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    SocietyPregnant women face discrimination in recruitment, research shows

    Pregnant women face discrimination in recruitment, research shows

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    • Women earn less salary

    The findings of a draft research on working conditions of women employees in 20 major flower producers, textile, leather and hide processing companies in Amhara, Oromia and Southern regional states in Ethiopia proves that, there are discriminatory recruitment practices against women on the grounds of pregnancy and maternal status.

    According to the study entitled “The Situation of Working Women in the Ethiopian Flower Growers, Textile and Leather Hide Processing Companies”, which was conducted between March 2016 and November 2016 by the Confederation of Ethiopian Trade Unions in collaboration with European Union, many workers across the factories said that they face discrimination on the bases of their sex. Many employers are also reluctant to hire pregnant, women with a baby and family responsibility. The study also concluded that in almost all factories there are evidences of discrimination on the basis of age.

    The research, which surveyed 400 women and 100 men employees, also exposed the existence of division of labor on the basis of sex. Most of the production activity in the industry is exclusively assumed by female workers while those jobs which demands exertion of muscular force and physical strength are left for male workers. The lower skilled jobs are filled almost exclusively by young women with little education.

    Regarding wages even though men and women are working in the same position, women are paid less salary. The findings of the research also show that, the average monthly net income for men was around 1115 birr (USD 50) while for female 836 birr (USD 38). Since it is difficult to fill their basic needs with what they earn, most workers were working overtime.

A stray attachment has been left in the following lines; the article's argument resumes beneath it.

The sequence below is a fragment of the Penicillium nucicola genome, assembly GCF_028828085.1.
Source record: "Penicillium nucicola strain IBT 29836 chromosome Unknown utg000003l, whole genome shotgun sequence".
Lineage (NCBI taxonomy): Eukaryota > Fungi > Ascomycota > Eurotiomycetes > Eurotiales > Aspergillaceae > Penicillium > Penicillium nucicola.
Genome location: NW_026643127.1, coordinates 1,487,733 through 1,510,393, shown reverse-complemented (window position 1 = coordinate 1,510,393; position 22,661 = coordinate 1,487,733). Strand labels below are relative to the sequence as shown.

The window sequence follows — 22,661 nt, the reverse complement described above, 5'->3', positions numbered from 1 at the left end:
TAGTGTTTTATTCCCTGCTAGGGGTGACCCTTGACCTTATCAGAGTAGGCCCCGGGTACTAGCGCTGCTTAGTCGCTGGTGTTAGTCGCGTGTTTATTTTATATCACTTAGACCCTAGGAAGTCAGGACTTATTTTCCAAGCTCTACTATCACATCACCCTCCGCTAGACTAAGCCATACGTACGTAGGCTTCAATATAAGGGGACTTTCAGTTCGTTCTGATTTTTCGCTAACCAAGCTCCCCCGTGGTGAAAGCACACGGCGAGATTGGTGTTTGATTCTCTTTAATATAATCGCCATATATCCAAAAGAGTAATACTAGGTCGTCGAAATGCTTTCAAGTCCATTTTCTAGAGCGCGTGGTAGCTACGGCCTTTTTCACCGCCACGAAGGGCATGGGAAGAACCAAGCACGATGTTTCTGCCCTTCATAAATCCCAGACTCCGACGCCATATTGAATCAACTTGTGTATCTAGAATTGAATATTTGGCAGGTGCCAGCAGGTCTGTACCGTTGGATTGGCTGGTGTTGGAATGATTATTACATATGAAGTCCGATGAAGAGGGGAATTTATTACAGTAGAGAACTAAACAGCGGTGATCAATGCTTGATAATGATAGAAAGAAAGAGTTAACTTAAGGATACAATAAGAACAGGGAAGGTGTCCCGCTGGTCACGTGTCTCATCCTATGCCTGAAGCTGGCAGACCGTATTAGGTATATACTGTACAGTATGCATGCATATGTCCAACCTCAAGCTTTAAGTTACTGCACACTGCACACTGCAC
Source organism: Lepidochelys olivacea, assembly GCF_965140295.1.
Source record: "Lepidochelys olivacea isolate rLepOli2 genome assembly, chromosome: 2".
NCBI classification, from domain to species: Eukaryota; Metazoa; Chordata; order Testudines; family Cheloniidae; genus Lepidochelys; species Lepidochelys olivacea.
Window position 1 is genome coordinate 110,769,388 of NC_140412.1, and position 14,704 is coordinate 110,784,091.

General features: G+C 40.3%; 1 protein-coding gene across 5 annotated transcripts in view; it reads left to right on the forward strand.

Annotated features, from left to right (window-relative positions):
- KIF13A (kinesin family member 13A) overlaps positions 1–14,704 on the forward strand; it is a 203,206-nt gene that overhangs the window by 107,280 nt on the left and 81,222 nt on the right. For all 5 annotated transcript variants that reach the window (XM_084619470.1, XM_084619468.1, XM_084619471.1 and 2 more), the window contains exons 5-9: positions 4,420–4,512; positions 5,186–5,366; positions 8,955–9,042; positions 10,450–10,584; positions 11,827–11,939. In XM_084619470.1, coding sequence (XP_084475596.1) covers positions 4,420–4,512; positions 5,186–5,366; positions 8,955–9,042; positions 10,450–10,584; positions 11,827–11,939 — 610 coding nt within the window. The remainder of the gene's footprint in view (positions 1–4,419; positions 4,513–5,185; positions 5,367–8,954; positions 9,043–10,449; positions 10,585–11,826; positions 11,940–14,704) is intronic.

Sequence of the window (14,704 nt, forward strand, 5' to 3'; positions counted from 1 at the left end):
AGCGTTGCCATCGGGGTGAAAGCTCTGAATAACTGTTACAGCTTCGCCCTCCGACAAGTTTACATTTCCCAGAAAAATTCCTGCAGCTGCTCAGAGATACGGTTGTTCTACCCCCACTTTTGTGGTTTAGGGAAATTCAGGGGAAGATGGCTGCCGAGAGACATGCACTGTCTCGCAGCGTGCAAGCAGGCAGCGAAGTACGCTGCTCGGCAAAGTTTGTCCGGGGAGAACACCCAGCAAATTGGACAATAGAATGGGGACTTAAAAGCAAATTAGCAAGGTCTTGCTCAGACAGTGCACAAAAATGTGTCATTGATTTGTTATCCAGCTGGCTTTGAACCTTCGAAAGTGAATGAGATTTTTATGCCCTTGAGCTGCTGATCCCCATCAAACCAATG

This study substantiated what used to be a claim among factory works over the years. Most of the respondents indicate that their factory lack health and safety facilities. Around seven in ten sample workers indicated that their employer did not provide them with protective equipment, clothing and other materials. Almost all employees reported that their employer did not arrange medical examination for those workers engaged in hazardous work. Over seven in ten (72%) employees have not been trained and consulted on health and safety issues.          

    Even though the study highlighted lack of employment security, the practice of harassment, absence of leave and working conditions of women, harmonious industrial relation directorate director at the Ministry of Labor and Social Affairs, Fekadu Gebru, downplayed the findings arguing the study was largely one-sided during a discussion on the research findings at Azzeman Hotel on Thursday. If the researchers bothered to incorporate the views of the government which inspects factories and employers periodically, their findings could have been different, he argued.

    According to Fekadu, there are good policies and laws which benefit both the employer and employees. And the government of Ethiopia doesn’t want economic development that violates workers right. However, he admits the implementation of those the laws is not up to the standard.  

    The Confederation of Ethiopian Trade Unions president, Kasahun Folo, on his part, said that there are a lot of problems that workers are facing in industries. Workers are suffering from poor working conditions which are not related to the lack of policies. The problem is directly related to the lack of implementing those policies from the employer’s side. Moreover, shortage of human power from the government part to inspect whether those policies are implemented up to the standard aggravates the problems. 

    Feysel Abdo and Alessandro Vicini research consultants from Ethiopia and Confederation of Italian Trade union respectively recommended that to improve the situation of working women in industries, awareness rising on fundamental rights, promoting social dialogue to improve industrial relations and provide a written contract for all workers among others are imperative.

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